Nobody’s quite sure if the Chief Richard Webber is leaving the hospital, but I’m hoping that he doesn’t. He brings a much needed poise to the staff. But if he did leave, you’d have to breathe a sigh of relief for him. He’s been hurting all season. Not only did death take Ellis Grey, but separating from his wife proved to be more difficult than one might assume for the always in control Dr. Webber. You can’t help but feel a slight bit of joy at the hinting of a reconciliation with his wife, but immense pain to learn that you lost what could have been the son that you always wanted.

You might assume that a man with the nickname ‘McDreamy’ would never have any problems. But somehow my heart even went out to Derek Shepherd. It seems silly. I mean, feeling for McDreamy is like shedding a tear for Warren Buffett losing his wallet. But then again, is it really? Derek is hopelessly in love with a younger woman who, as has been well documented, has her own relationship issues. And while I watch him confess to her that he’s “in this thing”, you have to wonder if this man has a death wish when it comes to love. Your best friend cheats with your wife. And now you’re strung along for three years, only to come to the realization that you could be headed to still more pain. (…and if you’re reading this Derek, another “Grey” girl is just going to lead to more trouble. Steer clear.)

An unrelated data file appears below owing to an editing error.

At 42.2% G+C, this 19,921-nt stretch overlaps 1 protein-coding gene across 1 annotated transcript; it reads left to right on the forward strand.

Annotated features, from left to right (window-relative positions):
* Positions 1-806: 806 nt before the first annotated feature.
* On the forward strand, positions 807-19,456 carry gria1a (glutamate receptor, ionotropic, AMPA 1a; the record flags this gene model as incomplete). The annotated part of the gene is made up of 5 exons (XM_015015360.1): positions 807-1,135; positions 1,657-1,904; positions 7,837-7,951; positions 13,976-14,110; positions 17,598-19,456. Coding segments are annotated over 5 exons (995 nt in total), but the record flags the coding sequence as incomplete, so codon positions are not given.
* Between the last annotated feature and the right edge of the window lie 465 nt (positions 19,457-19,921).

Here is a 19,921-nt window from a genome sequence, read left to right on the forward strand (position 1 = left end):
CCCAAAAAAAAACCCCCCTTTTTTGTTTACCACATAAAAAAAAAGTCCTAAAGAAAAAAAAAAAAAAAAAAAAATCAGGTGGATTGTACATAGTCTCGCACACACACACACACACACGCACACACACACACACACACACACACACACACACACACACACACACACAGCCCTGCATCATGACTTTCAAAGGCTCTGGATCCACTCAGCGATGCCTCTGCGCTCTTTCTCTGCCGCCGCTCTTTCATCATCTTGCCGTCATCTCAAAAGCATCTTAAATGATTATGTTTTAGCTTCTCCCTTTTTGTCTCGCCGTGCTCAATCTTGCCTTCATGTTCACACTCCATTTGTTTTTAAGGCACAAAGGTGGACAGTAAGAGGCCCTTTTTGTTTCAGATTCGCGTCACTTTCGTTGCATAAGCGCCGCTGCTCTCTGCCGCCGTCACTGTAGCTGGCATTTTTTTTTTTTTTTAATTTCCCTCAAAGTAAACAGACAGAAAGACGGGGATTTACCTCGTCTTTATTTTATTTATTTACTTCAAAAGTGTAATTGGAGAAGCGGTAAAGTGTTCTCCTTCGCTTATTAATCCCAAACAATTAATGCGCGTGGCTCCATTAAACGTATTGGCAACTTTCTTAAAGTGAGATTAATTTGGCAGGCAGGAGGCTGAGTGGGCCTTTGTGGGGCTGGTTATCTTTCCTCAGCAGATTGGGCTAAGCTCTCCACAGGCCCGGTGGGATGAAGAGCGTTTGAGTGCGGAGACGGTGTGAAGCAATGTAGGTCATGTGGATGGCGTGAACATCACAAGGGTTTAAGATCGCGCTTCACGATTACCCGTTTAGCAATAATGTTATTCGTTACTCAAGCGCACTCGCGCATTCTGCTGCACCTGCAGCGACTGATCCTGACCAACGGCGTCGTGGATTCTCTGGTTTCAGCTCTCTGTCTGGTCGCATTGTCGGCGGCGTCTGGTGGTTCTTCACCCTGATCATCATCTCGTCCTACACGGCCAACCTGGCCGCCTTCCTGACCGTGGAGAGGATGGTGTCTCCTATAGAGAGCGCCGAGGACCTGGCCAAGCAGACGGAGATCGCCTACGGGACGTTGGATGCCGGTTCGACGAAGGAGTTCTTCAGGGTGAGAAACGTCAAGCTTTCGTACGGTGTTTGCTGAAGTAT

Everybody thinks Miranda Bailey has it all together. But you have to feel pain for the woman who has poured her heart and soul into teaching the interns all that she knows….only to be overlooked for the Chief Resident position. She reminds me of one of those middle managers who’s never quite made it to the corner office, ’cause he’s too valuable where he is’. Watching Miranda selflessly ask George if she failed him, all while she’s going through her own inner dilemma about her worth to the hospital has to be painful. (I mean, I don’t even think she got one of those vignettes where the Chief tells her why she’s not getting the job.)